Friday, October 15, 2010

When Heaven and Earth Change Places













You know how Frankenstein’s monster felt when throngs of angry citizens came after him with clubs and torches? Well, I do, because I’ve had a lot of experience reading student evaluations of my teaching.

OK, my evaluations are not all that bad (or I would have been fired long ago), but nonetheless, the ones that express dissatisfaction can be harsh. At the end of each semester I dread the prospect of reading a student’s comment that says something like, “Professor Moore is a lot like Bob Newhart would be if Bob Newhart were really boring.”

(Though, since current college students were born mainly in the 1990s, it is decreasingly likely that many of them can now identify Bob Newhart. -- who was not at all boring, by the way.)

For those who may not be in the know, student evaluations are the report cards that students write about their professors at the end of the semester. Unlike the grades the professors dole out, the students’ evaluations are anonymous, as they must be, to ensure candor. Not that we professors all have small, vindictive hearts. (It just seems that way in the movies sometimes.)

In addition to official campus evaluations there are various on-line professor evaluation sites. My favorite student once clued me in to such a site when she said to me, “Hey Dad, someone on RateMyProfessors said you are a Communist.” Of course I have no idea who wrote that anonymous, on-line comment, but whoever it was, they obviously can’t tell the difference between a Communist and a curmudgeon.

Different institutions handle student evaluations in different ways. The administrators at my own college, in a spirit of fiendishly sadistic exuberance, encourage every student to evaluate every single professor in every course. Naturally this comes back to torture them when they have to sit down and read all these comments at the end of the year. Ha!

The thoughtful professor always knows how to “interpret” the comments that students may make in their evaluations. For example, if a student writes, “Professor Moore is too difficult!” I interpret that to mean, “The level of difficulty in Professor Moore’s class is just right!”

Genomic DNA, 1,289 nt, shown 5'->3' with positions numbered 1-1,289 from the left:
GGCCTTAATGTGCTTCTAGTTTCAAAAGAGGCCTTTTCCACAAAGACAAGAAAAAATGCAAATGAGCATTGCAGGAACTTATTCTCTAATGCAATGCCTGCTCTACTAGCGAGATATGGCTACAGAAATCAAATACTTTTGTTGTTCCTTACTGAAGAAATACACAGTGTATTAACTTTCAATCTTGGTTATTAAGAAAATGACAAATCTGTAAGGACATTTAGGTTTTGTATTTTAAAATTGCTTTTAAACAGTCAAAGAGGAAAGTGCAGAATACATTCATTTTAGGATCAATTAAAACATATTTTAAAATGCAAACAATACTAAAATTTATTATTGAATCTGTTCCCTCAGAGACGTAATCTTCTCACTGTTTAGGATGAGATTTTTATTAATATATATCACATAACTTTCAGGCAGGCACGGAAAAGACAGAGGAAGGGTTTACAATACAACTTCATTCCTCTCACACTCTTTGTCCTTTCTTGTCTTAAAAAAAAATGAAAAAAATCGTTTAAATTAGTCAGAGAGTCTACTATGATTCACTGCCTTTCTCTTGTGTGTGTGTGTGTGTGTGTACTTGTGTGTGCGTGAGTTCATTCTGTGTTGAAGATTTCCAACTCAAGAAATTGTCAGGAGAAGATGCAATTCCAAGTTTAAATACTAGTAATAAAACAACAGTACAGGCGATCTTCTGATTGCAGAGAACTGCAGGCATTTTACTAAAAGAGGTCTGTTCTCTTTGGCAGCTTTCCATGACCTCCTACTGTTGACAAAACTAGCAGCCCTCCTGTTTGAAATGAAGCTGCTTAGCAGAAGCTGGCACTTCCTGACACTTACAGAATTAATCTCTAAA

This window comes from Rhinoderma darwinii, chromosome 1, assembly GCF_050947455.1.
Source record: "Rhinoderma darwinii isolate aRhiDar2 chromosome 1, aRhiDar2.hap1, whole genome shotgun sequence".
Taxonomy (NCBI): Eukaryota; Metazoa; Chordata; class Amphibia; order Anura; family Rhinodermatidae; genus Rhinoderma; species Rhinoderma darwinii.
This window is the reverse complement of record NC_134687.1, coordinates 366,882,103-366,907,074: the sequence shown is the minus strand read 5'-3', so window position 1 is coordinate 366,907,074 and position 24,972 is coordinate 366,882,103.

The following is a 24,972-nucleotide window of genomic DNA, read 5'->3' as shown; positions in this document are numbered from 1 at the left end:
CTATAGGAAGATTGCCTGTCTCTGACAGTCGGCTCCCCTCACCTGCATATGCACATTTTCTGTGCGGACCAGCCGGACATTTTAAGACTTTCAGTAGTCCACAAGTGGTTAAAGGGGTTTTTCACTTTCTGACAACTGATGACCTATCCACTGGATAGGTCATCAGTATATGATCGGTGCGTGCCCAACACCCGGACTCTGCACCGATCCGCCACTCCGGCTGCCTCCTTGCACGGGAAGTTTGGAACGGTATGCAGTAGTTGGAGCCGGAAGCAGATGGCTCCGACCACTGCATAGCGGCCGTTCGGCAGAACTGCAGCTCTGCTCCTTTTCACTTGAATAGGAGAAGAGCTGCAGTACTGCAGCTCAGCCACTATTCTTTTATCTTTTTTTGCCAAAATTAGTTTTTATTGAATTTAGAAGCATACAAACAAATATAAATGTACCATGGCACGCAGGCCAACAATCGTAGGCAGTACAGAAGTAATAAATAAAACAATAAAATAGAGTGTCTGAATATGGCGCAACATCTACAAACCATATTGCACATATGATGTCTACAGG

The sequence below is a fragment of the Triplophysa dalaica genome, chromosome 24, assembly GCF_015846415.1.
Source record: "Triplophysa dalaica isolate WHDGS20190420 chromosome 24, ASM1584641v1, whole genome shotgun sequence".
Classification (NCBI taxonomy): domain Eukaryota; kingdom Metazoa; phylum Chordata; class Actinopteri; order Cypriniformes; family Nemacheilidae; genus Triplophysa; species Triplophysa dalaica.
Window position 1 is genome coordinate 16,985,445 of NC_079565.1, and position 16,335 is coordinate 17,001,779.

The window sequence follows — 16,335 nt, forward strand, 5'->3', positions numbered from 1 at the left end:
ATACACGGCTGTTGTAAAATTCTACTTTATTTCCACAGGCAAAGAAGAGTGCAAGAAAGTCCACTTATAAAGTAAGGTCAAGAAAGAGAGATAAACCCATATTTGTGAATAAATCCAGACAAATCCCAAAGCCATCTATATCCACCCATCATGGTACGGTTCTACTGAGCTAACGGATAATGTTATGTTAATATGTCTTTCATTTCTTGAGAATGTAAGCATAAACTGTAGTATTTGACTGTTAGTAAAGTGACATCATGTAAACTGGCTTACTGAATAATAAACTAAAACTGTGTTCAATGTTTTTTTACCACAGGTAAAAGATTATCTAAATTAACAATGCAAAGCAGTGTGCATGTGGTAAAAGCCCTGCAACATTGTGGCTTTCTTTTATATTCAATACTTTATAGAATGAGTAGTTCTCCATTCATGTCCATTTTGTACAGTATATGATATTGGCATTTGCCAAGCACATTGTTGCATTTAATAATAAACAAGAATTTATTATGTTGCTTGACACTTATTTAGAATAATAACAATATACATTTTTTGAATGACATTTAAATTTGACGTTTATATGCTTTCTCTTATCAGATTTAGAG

I interpret the comment, “Professor Moore is disorganized,” to mean, “Anyone who gives me this much homework has no regard for how badly this disrupts my ability to improve my Grand Theft Auto game skills!”

If a student were to write, “Professor Moore is a lot like Bob Newhart would be if Bob Newhart were really boring,” I would interpret this to mean, “Professor Moore is a lot like that lovable TV character, Bob Newhart!”

Of course there are other ways to respond to student evaluations. If I were to order in popular breakfasts for my morning classes, say a box of warm Krispie Kreme doughnuts and a case of Diet Coke, this might well improve my evaluations, though some might consider this response on my part to miss the spirit of self-reflection. Cynics.

On the other hand, it might also make sense for me to respond to student comments by trying to improve my weak points. On the matter of organization, for example, I happen to have the perfect plan to overcome this perceived peccadillo right here among the papers on my desk. Well actually it might be here in one of these piles of papers, or it could be in one of my file cabinets. In any case, if I ever find it, I will be able to transform myself into a veritable organizational genius. Then we’ll just see who deserves to be flogged with such harsh and callous comments as “could use a little work in the area of organization.”